Dr. K Responds

Dan Kahan graciously responded to my post about Hindu doctors who believe in astrology (of which there are many I assure you!):

The Pakistani Dr leaves nonacceptance “at home”; that is, he *uses* knowledge of evolutionary science to achieve the ends that are most effectively promoted by that knowledge, and uses nonacceptance for the ends that are part of his religious identity and that in fact are not practically in conflict w/ anything he does as a professional.

If Indian Drs believe in astrology at home, that’s fine (although they might end missing out on a great used-car deal, no?).

But if there are Indian Drs who make medical decisions based on astrology, that would not be analogous to what the Pakinstani Dr (and Kentucky Farmer) are up to.

Is that what Smith has in mind when she says “it could also be maintained that … [scholars and scientists] are obliged to act in accord with the knowledge they have of the positive value of religious ideas and practices…”? I’m guessing not. But if so, then not only is it very different from cognitive dualism”; it is also something that is very much more open to moral criticism.

As I suggested in my response, I would question what it means to ‘use’ evolution or Newtownian Mechanics. I’m skeptical doctors ‘use’ either topic. But nonetheless, I get what Dan is saying, and I greatly appreciate his response. As I’ve said before, these distinctions matter greatly. How the Pakistanic doctor ‘uses’ evolution should affect how we think about him. Ditto for how the Hindu doctor ‘uses’ Hindu astrology.

So the larger question: Is it important for people ‘think scientifically’ all the time? Why not think scientifically when it matters (e.g. practicing medicine) and think the way you want in your personal life (e.g. Hindu astrology)? What’s the harm in that approach/

Thoughts anyone?


  1. It could possibly be beneficial to think “unscientifically” (if that’s how we might characterize belief in Astrology) in other aspects of one’s life… kinda like a detox from the rigor of scientific thinking. I read a lot of YA Fiction in between more serious non-fiction. My mind might melt if I went from serious topic to serious topic.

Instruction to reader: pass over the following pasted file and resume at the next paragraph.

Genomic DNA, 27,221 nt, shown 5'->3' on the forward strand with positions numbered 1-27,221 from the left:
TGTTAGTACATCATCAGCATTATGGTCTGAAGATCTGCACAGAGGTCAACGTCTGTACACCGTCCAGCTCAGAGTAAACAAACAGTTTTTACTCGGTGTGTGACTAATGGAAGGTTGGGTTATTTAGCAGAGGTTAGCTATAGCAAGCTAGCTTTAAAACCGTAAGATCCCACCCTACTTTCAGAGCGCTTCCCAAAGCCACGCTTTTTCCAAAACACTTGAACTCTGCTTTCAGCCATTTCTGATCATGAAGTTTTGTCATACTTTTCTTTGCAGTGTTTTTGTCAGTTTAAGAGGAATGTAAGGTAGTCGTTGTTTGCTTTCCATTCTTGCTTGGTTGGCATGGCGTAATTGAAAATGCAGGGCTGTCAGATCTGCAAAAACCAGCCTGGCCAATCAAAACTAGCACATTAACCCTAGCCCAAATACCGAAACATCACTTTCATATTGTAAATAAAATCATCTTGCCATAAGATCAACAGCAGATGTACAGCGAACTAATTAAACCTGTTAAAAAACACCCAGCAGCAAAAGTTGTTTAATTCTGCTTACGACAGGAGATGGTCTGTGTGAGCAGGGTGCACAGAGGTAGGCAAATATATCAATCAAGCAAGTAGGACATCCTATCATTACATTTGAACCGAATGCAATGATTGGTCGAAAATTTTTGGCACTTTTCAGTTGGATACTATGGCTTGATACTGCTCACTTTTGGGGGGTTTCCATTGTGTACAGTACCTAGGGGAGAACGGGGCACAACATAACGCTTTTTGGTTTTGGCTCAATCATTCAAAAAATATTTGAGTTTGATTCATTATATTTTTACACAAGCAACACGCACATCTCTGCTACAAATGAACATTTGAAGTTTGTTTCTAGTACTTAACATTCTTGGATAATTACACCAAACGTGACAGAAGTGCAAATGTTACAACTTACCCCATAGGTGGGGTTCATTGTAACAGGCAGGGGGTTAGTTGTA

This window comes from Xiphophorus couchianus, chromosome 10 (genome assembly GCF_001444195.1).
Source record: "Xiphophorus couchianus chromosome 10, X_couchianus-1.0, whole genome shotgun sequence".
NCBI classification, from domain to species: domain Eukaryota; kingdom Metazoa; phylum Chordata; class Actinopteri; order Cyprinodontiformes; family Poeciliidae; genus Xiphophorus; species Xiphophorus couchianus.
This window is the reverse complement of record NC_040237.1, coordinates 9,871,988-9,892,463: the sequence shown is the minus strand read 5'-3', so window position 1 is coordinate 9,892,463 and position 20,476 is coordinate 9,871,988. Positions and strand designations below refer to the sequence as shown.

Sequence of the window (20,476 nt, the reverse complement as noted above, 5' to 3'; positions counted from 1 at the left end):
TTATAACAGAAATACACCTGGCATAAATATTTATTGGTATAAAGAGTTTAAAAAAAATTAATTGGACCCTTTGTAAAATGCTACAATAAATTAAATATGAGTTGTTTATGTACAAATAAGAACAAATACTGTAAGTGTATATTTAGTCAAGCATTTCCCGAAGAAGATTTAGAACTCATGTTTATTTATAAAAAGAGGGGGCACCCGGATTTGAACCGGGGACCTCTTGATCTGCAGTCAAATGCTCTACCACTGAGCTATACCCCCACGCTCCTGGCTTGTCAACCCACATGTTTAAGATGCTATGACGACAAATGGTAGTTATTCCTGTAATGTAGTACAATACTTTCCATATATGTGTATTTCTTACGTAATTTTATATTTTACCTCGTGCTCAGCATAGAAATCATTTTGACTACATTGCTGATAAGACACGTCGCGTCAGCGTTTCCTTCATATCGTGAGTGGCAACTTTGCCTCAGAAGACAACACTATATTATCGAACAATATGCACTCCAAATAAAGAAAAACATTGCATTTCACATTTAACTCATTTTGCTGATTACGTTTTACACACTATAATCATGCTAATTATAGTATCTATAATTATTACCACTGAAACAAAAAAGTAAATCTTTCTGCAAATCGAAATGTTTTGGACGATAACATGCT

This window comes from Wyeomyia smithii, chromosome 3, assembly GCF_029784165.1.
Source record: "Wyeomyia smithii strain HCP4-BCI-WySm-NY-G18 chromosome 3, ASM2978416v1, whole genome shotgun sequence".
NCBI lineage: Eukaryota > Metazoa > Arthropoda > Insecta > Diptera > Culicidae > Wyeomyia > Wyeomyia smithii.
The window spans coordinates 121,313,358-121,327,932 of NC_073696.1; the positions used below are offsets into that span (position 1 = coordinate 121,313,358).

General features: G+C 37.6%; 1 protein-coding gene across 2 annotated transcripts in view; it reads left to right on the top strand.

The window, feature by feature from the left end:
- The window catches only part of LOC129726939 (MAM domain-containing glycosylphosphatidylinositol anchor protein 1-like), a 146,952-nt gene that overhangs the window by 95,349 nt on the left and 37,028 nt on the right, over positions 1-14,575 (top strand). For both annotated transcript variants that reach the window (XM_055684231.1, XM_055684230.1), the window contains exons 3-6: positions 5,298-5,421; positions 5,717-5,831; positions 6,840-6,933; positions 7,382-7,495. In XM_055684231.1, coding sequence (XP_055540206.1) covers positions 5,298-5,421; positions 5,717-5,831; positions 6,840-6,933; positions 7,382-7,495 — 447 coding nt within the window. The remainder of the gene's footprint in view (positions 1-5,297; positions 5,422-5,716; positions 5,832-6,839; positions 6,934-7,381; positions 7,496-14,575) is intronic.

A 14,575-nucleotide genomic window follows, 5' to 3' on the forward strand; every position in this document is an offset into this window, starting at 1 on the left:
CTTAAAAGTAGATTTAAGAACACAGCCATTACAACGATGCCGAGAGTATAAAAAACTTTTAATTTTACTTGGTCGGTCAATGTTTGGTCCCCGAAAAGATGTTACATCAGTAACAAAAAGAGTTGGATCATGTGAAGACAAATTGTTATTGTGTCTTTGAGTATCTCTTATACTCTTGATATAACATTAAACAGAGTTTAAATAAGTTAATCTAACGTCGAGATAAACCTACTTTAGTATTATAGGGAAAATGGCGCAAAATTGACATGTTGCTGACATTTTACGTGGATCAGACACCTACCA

1. This is really, really good. I like it a lot. I also love YA Fiction (just finished the Maze Runner series). To that I add my (bad?) habit of watching cheesy action and zombie movies on Netflix!

  2. In general, I find most of academic pursuits to be critical (self)-reflections in the wake of experience. In this case, I’m not really sure it is necessary to intellectualise or debate the issue. It simply is. There simply are people who practice science in various capacities and do it for a living or do it well if not for a living, at the same time that they hold certain religious beliefs.

    We don’t have to figure out a theory or prove anything or determine if it is possible. We already observe it. There doesn’t really seem to be an argument. I think we’re sometimes confusing experience and observation with theory and mechanisms.

    I see that some people might want to debate what is “really” going on in these cases that we observe which are examples of people holding both together. But in the end it seems like conjecture upon conjecture or hypotheses about hypotheses as it’s extremely difficult to know what is going on in someone else’s head and heart. Even they have difficulty articulating this. It seems enough to say that people exist who hold both in important places in their lives. I’m not so sure that the underlying mechanism or a description of “what is really going on” matters.

    It might be better to tally up the number of people who hold both well and do good science and those who hold both and do harm in society through bad science. I think your point is that there are a lot of people in the former group. I haven’t heard you say how many people are in the latter group.

    1. Brilliant, and good points. I agree mechanism may not matter. I also like your suggestion about tallying people in both camps. But I see it devolving quickly into a weird counting that you get when people try to determine the harm vs. good done by religion. I would think that there are very few people in the latter group because of your second condition about doing harm. I don’t think you can demonstrate creationism is harmful in the way that, e.g., vaccine denial is harmful.

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